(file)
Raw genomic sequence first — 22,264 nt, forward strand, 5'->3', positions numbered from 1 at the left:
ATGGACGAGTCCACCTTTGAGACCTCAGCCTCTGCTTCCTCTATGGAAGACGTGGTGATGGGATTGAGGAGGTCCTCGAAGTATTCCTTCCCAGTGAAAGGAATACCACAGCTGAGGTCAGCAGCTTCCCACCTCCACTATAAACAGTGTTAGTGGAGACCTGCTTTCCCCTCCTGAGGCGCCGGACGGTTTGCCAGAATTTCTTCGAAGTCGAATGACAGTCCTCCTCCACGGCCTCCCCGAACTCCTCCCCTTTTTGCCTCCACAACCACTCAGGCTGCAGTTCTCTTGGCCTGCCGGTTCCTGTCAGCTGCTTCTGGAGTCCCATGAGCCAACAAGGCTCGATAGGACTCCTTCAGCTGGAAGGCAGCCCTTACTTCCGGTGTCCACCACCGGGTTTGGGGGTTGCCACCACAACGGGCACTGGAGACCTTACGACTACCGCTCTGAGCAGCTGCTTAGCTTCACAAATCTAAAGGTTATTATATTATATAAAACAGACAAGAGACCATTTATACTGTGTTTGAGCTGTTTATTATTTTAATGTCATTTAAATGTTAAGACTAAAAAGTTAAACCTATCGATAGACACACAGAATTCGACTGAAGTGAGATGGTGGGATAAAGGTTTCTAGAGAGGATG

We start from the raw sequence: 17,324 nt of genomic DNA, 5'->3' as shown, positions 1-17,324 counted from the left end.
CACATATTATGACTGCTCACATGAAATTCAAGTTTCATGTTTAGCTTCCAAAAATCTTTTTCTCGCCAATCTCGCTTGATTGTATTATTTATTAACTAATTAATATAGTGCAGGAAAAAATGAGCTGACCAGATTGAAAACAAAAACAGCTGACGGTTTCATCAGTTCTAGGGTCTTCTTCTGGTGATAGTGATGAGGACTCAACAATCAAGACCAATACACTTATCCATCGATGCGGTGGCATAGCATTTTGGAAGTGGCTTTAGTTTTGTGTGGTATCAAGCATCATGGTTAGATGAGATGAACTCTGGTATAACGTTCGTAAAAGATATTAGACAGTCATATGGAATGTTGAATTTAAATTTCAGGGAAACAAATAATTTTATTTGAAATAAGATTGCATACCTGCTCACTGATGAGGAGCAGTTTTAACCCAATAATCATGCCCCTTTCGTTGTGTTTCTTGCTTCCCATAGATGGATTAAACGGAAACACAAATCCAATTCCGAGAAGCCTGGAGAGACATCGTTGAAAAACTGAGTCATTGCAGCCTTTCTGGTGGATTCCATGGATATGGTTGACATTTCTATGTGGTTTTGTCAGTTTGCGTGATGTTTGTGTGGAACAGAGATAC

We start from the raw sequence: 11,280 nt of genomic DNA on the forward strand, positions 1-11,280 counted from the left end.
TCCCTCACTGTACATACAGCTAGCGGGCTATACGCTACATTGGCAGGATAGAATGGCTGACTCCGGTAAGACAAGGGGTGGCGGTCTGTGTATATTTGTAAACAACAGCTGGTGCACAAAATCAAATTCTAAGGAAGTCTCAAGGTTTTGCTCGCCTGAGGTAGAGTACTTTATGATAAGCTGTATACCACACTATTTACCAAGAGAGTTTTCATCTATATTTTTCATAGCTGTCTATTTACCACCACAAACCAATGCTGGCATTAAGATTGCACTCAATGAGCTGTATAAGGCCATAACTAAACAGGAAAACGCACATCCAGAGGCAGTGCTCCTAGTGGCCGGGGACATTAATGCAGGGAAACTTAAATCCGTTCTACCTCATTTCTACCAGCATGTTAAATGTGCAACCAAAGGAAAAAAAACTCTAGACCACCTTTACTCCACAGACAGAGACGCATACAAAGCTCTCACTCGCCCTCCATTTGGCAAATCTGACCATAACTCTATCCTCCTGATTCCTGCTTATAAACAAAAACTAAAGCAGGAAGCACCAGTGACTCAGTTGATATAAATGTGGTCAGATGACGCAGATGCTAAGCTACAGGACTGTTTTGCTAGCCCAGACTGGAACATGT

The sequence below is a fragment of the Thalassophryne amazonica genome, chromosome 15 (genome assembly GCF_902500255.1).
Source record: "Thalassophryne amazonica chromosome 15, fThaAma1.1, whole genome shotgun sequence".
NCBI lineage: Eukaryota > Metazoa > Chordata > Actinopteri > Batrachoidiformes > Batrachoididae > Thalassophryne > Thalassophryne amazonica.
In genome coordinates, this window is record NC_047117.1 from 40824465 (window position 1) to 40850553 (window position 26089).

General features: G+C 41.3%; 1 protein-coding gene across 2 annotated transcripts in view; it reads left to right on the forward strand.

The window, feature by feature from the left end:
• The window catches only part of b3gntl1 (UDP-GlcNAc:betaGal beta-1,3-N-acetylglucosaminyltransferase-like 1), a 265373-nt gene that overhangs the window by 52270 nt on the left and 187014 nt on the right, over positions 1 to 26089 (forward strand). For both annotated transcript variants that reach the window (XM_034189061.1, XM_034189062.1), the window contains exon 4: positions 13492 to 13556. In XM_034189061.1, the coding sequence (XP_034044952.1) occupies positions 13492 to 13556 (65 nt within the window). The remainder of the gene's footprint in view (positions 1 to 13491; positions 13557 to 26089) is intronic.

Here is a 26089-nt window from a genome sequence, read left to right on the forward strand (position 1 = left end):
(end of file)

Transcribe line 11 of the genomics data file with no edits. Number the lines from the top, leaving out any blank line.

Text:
General features: G+C 41.3%; 1 protein-coding gene across 2 annotated transcripts in view; it reads left to right on the forward strand.